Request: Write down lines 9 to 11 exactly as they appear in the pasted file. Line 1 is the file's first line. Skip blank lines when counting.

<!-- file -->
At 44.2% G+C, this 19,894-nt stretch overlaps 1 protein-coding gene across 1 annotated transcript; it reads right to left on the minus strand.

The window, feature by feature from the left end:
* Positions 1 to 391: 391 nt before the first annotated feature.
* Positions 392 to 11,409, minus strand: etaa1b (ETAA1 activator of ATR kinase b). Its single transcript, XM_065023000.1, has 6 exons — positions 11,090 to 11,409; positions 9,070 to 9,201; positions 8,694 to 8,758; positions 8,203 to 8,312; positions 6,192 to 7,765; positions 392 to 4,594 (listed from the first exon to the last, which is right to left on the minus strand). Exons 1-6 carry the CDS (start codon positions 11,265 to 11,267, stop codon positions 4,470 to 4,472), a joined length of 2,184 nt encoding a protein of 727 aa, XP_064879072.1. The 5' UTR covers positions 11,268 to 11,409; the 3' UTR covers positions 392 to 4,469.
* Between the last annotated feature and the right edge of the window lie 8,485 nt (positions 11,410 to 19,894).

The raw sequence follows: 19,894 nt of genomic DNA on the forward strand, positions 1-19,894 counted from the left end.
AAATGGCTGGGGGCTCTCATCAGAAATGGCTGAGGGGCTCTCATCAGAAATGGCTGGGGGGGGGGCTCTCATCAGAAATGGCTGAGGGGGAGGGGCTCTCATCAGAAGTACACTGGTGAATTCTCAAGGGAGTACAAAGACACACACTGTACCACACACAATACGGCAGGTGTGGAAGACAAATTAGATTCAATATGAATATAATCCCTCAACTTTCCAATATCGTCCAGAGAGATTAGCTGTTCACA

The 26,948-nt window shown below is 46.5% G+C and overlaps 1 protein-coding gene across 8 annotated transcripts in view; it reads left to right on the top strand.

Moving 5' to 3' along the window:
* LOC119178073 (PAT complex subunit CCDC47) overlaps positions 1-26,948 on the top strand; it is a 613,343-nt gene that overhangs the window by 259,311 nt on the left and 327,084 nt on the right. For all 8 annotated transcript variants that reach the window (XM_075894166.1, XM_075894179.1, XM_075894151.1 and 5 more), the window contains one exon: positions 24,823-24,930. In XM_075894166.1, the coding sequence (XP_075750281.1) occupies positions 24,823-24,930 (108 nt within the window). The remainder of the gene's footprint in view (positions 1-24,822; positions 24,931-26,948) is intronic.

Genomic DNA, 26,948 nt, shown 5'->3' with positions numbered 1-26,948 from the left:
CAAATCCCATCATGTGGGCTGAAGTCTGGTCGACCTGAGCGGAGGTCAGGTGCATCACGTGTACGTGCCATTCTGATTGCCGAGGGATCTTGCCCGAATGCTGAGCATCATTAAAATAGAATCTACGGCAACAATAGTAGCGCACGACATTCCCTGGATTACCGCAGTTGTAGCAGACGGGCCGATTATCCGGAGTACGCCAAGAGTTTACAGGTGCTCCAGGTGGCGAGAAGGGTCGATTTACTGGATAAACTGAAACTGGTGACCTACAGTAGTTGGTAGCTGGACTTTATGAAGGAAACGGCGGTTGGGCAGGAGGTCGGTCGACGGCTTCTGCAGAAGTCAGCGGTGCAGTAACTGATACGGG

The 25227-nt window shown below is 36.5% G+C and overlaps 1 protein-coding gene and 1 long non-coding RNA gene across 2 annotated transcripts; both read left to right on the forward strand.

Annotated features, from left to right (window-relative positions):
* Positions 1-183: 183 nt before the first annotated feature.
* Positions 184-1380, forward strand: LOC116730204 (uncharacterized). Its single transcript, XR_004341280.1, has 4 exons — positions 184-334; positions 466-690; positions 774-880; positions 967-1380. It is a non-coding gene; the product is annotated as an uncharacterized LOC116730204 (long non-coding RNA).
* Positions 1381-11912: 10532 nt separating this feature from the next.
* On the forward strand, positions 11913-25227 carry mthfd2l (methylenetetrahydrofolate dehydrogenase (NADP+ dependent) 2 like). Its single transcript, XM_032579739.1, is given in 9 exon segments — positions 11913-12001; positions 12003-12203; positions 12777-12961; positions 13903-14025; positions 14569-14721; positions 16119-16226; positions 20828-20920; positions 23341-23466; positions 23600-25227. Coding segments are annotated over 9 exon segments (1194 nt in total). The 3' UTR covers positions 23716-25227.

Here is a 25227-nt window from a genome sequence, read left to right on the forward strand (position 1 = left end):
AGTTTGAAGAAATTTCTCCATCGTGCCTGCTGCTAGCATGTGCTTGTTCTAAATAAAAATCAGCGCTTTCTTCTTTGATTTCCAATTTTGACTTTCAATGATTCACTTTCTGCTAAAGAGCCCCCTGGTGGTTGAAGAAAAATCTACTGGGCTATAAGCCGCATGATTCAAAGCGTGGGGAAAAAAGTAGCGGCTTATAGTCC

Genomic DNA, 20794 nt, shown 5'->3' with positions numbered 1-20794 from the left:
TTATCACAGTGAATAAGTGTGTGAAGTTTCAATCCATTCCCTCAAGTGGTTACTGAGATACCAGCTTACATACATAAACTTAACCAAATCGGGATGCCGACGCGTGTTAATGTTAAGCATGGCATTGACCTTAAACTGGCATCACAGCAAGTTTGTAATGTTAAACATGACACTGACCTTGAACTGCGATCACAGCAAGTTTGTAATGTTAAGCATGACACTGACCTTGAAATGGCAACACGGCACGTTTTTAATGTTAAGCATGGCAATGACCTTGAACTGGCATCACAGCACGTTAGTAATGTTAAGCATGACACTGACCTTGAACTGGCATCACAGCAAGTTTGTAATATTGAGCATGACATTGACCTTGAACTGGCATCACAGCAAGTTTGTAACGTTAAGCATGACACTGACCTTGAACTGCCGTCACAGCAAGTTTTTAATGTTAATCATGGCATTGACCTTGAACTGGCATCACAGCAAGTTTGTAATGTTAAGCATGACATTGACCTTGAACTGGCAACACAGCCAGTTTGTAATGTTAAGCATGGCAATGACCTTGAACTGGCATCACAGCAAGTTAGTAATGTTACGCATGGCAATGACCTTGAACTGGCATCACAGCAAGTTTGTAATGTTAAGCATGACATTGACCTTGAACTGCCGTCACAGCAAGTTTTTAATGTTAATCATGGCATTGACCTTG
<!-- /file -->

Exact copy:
Moving 5' to 3' along the window:
* LOC119178073 (PAT complex subunit CCDC47) overlaps positions 1-26,948 on the top strand; it is a 613,343-nt gene that overhangs the window by 259,311 nt on the left and 327,084 nt on the right. For all 8 annotated transcript variants that reach the window (XM_075894166.1, XM_075894179.1, XM_075894151.1 and 5 more), the window contains one exon: positions 24,823-24,930. In XM_075894166.1, the coding sequence (XP_075750281.1) occupies positions 24,823-24,930 (108 nt within the window). The remainder of the gene's footprint in view (positions 1-24,822; positions 24,931-26,948) is intronic.

Genomic DNA, 26,948 nt, shown 5'->3' with positions numbered 1-26,948 from the left: